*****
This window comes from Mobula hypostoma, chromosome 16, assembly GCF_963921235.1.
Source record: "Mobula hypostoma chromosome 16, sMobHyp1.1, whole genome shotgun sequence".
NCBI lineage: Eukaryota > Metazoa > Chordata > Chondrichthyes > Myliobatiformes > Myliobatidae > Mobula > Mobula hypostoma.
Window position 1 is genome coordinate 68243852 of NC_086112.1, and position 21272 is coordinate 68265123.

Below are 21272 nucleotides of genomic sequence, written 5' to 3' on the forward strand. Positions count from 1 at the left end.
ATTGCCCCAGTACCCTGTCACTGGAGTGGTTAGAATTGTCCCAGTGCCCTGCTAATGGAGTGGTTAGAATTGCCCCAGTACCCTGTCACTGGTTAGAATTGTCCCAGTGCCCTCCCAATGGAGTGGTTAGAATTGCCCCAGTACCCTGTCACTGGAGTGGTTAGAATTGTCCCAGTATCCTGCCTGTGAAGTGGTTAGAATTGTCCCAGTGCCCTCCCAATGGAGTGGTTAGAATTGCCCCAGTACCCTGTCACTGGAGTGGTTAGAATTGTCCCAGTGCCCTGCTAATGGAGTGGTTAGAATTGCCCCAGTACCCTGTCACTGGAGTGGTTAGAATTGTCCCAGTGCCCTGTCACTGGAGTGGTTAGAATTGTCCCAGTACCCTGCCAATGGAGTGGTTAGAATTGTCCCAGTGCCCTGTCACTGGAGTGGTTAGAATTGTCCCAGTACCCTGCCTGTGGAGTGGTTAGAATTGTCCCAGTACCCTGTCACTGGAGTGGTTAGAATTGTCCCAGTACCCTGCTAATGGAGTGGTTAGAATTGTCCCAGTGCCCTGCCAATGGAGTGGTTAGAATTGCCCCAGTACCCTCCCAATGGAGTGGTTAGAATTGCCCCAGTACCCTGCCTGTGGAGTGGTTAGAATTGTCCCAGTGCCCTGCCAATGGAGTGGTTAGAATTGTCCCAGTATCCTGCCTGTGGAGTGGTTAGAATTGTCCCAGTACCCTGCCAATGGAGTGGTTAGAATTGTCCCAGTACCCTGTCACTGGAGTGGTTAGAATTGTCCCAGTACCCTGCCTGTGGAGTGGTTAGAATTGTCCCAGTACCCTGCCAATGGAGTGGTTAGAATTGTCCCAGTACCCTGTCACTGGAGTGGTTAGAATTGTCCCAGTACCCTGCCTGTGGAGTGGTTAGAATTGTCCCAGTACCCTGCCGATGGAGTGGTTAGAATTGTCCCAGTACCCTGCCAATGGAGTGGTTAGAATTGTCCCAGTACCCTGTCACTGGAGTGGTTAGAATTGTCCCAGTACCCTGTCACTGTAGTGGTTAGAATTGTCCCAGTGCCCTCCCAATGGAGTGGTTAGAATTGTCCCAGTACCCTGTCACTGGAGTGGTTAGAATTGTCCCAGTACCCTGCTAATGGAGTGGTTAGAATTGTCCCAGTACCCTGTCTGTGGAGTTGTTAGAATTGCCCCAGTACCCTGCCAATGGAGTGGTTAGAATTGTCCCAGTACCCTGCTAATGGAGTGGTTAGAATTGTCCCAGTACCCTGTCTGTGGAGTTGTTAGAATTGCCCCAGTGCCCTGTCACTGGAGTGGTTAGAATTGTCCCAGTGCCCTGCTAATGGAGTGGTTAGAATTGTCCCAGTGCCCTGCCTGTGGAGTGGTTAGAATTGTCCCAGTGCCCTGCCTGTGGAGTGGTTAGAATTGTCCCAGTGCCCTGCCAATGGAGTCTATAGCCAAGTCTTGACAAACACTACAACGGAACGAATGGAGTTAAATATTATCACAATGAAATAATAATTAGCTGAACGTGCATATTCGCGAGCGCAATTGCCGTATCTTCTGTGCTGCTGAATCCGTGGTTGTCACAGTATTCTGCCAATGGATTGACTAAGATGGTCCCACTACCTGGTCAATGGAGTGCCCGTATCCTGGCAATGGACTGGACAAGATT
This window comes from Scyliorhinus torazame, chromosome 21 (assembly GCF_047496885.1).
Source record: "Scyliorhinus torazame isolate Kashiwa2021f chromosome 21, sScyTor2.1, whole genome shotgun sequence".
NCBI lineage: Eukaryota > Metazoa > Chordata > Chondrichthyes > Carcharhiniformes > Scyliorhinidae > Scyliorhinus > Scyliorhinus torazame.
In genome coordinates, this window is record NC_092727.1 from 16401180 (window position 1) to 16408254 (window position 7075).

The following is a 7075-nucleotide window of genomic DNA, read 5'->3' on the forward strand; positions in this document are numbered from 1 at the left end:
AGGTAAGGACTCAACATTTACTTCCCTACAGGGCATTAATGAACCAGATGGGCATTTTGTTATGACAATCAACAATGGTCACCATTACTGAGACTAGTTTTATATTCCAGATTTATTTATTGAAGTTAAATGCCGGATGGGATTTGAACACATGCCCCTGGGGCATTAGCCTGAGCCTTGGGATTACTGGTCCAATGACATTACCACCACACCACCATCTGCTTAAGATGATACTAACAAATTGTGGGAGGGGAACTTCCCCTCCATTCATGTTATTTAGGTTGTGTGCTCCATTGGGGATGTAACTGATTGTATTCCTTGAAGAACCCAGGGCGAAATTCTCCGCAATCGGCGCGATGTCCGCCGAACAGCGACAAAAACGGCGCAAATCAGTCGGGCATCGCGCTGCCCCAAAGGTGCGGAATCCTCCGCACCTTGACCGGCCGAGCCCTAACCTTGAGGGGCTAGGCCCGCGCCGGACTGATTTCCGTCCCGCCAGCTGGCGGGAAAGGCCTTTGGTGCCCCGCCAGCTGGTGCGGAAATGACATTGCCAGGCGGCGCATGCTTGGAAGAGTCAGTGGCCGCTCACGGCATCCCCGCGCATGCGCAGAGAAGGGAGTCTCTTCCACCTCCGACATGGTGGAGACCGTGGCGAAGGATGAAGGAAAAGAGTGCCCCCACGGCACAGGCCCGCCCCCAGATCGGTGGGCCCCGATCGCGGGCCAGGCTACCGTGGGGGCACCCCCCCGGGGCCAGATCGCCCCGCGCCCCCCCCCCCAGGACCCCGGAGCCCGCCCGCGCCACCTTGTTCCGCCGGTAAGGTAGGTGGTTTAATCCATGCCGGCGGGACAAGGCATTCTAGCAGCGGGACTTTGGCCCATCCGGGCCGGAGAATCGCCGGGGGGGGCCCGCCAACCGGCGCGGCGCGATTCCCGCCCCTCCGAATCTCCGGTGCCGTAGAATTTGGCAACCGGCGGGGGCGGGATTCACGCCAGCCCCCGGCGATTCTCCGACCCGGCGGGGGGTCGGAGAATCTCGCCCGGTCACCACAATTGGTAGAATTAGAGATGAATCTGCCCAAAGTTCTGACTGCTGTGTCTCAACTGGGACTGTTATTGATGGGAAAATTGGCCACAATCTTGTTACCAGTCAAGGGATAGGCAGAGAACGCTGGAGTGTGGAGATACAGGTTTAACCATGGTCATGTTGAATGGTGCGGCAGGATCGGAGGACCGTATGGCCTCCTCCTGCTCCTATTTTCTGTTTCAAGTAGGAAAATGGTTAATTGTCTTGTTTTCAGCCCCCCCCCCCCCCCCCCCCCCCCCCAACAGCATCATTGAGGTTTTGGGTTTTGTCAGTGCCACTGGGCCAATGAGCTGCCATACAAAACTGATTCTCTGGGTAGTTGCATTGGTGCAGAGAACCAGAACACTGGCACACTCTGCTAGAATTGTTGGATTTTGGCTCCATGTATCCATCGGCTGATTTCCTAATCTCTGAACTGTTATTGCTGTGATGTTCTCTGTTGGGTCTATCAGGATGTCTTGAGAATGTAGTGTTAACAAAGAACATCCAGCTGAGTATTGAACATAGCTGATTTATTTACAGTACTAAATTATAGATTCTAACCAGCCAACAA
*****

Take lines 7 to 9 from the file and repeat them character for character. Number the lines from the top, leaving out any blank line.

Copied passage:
This window comes from Scyliorhinus torazame, chromosome 21 (assembly GCF_047496885.1).
Source record: "Scyliorhinus torazame isolate Kashiwa2021f chromosome 21, sScyTor2.1, whole genome shotgun sequence".
NCBI lineage: Eukaryota > Metazoa > Chordata > Chondrichthyes > Carcharhiniformes > Scyliorhinidae > Scyliorhinus > Scyliorhinus torazame.